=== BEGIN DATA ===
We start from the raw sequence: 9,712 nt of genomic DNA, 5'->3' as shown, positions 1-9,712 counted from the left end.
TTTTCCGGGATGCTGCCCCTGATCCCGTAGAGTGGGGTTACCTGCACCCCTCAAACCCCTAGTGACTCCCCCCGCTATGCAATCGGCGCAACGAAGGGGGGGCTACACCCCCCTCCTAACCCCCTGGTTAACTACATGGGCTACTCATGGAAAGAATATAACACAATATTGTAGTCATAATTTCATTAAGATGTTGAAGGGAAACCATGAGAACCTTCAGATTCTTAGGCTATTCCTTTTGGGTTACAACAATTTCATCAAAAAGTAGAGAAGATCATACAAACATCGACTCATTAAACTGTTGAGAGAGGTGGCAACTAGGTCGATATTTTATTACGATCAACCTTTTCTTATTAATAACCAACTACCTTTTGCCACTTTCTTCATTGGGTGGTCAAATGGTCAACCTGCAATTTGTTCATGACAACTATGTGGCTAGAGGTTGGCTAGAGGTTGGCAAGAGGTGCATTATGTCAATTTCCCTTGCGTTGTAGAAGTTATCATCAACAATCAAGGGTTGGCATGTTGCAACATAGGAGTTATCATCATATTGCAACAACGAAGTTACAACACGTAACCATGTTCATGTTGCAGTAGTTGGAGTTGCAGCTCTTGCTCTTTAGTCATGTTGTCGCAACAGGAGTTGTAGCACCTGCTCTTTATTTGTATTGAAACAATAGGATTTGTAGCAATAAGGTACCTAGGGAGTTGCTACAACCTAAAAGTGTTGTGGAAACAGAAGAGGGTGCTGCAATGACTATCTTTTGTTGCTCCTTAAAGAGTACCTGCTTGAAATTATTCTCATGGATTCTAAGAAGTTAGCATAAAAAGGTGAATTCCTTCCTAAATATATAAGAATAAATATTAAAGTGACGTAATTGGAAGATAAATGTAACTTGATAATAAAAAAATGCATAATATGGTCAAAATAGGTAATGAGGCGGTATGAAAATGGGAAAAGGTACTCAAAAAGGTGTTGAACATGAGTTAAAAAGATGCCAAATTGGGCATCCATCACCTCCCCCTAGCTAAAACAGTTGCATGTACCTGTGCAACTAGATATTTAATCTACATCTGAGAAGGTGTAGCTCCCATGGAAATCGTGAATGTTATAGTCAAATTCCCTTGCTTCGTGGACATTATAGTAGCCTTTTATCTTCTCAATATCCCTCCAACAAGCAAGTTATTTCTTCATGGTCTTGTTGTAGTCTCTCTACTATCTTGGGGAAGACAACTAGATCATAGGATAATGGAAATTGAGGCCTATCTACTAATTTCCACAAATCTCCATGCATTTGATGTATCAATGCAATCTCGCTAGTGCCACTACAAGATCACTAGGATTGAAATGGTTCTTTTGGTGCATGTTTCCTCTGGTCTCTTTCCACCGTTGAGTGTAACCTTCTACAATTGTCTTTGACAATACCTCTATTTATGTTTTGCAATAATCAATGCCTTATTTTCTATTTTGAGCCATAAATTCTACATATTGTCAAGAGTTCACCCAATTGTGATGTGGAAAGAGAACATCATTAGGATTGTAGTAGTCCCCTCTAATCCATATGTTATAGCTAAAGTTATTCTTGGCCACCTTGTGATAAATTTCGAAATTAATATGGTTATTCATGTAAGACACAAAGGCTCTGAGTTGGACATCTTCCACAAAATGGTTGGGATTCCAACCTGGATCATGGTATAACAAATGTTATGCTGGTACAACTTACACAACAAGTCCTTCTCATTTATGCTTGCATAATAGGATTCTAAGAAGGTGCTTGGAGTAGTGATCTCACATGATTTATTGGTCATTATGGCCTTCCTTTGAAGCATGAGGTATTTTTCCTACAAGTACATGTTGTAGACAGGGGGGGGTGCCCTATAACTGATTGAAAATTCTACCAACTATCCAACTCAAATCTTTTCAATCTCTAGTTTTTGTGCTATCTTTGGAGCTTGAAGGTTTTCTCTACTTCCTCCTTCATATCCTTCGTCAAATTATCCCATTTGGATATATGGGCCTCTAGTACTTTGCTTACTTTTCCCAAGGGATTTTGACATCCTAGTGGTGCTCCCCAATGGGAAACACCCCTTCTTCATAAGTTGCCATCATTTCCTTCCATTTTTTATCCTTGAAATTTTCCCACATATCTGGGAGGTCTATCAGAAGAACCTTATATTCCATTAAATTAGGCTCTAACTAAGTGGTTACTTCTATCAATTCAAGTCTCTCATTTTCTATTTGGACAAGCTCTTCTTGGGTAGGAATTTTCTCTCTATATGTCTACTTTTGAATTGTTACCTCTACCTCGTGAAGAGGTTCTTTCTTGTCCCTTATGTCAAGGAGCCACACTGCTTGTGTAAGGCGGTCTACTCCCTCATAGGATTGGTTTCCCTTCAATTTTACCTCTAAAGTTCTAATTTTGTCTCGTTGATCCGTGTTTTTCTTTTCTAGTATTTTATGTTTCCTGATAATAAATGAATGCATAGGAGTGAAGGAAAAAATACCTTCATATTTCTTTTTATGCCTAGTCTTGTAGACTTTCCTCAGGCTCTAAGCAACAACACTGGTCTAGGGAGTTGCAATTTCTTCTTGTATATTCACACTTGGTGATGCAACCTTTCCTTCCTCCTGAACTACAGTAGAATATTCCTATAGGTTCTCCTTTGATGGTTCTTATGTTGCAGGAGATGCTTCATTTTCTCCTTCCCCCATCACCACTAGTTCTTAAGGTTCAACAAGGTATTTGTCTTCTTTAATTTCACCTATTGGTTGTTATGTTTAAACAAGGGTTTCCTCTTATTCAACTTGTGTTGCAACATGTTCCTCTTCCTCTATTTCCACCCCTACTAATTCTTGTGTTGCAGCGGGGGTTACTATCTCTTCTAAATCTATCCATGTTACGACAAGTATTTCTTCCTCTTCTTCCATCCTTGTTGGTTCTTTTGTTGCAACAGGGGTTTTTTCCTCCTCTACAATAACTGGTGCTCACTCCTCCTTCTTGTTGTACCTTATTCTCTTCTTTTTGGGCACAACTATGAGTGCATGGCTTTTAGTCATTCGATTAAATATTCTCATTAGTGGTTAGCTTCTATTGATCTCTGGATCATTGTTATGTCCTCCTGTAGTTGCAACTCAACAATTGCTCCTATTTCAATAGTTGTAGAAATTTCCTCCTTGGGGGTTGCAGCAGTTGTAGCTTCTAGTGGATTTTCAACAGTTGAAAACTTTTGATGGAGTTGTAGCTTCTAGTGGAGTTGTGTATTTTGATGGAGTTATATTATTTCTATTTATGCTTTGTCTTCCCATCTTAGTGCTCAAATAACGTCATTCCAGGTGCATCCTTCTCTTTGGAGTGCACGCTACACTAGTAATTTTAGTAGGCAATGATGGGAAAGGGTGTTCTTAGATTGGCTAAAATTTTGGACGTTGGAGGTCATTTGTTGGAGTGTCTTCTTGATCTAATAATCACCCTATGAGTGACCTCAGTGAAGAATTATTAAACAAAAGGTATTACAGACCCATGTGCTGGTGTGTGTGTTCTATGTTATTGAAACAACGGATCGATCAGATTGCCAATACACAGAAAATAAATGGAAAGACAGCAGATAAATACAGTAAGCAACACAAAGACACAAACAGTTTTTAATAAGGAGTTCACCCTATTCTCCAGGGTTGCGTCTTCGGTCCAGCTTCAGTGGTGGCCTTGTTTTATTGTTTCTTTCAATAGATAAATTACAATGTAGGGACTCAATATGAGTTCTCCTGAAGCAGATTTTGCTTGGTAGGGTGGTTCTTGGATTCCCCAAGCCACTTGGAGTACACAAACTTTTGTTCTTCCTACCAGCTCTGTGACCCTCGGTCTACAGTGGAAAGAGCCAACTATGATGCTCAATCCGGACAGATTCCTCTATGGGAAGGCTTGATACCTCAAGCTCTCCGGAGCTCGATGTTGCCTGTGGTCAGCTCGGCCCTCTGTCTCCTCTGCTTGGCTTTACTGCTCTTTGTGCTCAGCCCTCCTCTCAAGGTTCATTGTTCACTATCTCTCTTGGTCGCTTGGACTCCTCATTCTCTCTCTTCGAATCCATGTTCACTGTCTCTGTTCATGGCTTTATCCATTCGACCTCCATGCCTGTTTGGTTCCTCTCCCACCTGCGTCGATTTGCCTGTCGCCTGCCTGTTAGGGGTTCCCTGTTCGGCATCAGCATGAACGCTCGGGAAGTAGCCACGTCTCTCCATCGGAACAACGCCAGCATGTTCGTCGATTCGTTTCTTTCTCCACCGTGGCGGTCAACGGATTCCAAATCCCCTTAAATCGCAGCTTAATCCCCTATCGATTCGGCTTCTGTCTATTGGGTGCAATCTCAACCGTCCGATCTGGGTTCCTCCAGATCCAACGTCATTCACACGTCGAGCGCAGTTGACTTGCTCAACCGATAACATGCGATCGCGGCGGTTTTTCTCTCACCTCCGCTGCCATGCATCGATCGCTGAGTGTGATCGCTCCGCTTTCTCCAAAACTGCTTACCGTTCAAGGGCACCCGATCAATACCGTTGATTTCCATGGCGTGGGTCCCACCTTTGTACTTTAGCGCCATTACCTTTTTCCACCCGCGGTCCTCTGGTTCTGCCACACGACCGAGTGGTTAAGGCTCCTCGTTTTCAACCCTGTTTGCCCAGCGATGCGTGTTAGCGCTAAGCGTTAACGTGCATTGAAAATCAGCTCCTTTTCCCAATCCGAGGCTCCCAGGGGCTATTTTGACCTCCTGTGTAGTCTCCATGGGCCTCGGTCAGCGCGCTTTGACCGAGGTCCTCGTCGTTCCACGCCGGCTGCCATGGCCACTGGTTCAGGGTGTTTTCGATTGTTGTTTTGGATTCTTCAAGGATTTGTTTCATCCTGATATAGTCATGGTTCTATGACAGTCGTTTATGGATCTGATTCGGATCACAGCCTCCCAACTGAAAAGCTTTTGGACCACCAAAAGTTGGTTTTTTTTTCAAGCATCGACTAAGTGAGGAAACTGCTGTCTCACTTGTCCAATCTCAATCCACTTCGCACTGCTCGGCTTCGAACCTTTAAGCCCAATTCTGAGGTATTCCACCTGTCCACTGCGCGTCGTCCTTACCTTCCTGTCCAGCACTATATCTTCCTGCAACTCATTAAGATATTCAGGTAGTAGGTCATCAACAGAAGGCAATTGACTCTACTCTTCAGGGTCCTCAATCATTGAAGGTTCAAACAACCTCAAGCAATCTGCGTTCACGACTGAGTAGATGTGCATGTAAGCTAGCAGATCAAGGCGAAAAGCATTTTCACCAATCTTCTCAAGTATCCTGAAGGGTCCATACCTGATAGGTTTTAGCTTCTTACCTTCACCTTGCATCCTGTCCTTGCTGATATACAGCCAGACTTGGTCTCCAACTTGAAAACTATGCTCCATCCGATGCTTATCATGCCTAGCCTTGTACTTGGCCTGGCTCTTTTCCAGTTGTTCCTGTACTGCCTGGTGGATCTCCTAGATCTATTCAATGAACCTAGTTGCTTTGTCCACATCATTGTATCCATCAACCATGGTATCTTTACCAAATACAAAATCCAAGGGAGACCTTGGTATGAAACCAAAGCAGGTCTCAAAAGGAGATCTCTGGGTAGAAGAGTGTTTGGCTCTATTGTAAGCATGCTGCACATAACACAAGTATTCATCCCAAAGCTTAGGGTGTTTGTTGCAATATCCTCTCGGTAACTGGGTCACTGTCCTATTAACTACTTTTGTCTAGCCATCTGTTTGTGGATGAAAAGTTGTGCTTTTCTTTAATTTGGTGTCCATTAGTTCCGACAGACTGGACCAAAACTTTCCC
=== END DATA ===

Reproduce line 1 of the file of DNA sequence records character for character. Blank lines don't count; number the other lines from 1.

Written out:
We start from the raw sequence: 9,712 nt of genomic DNA, 5'->3' as shown, positions 1-9,712 counted from the left end.